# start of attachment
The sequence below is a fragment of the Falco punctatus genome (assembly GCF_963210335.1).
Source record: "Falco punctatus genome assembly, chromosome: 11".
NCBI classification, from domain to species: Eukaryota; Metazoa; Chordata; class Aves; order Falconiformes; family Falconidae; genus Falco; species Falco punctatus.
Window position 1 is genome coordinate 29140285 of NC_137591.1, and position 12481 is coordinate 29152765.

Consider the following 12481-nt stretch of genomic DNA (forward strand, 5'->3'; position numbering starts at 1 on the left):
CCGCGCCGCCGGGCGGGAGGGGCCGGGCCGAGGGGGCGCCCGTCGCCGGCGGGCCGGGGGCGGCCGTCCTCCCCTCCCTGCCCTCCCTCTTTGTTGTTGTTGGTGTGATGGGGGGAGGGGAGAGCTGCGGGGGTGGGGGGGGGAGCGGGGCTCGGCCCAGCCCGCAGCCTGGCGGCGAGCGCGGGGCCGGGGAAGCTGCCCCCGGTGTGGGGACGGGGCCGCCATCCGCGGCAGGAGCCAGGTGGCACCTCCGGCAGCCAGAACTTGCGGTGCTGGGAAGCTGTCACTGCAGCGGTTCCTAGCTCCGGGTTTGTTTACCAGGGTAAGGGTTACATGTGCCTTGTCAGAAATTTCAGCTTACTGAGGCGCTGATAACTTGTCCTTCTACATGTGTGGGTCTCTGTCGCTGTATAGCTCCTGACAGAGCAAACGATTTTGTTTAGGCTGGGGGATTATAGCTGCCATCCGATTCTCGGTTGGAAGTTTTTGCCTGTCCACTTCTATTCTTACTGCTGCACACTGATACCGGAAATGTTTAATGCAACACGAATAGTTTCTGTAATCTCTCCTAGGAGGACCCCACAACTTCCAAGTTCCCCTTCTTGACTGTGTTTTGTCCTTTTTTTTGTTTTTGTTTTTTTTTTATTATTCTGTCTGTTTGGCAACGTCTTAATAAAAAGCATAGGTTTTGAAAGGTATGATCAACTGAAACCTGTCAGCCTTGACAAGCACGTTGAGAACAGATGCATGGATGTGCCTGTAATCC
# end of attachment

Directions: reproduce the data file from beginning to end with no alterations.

The sequence below is a fragment of the Falco punctatus genome (assembly GCF_963210335.1).
Source record: "Falco punctatus genome assembly, chromosome: 11".
NCBI classification, from domain to species: Eukaryota; Metazoa; Chordata; class Aves; order Falconiformes; family Falconidae; genus Falco; species Falco punctatus.
Window position 1 is genome coordinate 29140285 of NC_137591.1, and position 12481 is coordinate 29152765.

Consider the following 12481-nt stretch of genomic DNA (forward strand, 5'->3'; position numbering starts at 1 on the left):
CCGCGCCGCCGGGCGGGAGGGGCCGGGCCGAGGGGGCGCCCGTCGCCGGCGGGCCGGGGGCGGCCGTCCTCCCCTCCCTGCCCTCCCTCTTTGTTGTTGTTGGTGTGATGGGGGGAGGGGAGAGCTGCGGGGGTGGGGGGGGGAGCGGGGCTCGGCCCAGCCCGCAGCCTGGCGGCGAGCGCGGGGCCGGGGAAGCTGCCCCCGGTGTGGGGACGGGGCCGCCATCCGCGGCAGGAGCCAGGTGGCACCTCCGGCAGCCAGAACTTGCGGTGCTGGGAAGCTGTCACTGCAGCGGTTCCTAGCTCCGGGTTTGTTTACCAGGGTAAGGGTTACATGTGCCTTGTCAGAAATTTCAGCTTACTGAGGCGCTGATAACTTGTCCTTCTACATGTGTGGGTCTCTGTCGCTGTATAGCTCCTGACAGAGCAAACGATTTTGTTTAGGCTGGGGGATTATAGCTGCCATCCGATTCTCGGTTGGAAGTTTTTGCCTGTCCACTTCTATTCTTACTGCTGCACACTGATACCGGAAATGTTTAATGCAACACGAATAGTTTCTGTAATCTCTCCTAGGAGGACCCCACAACTTCCAAGTTCCCCTTCTTGACTGTGTTTTGTCCTTTTTTTTGTTTTTGTTTTTTTTTTATTATTCTGTCTGTTTGGCAACGTCTTAATAAAAAGCATAGGTTTTGAAAGGTATGATCAACTGAAACCTGTCAGCCTTGACAAGCACGTTGAGAACAGATGCATGGATGTGCCTGTAATCC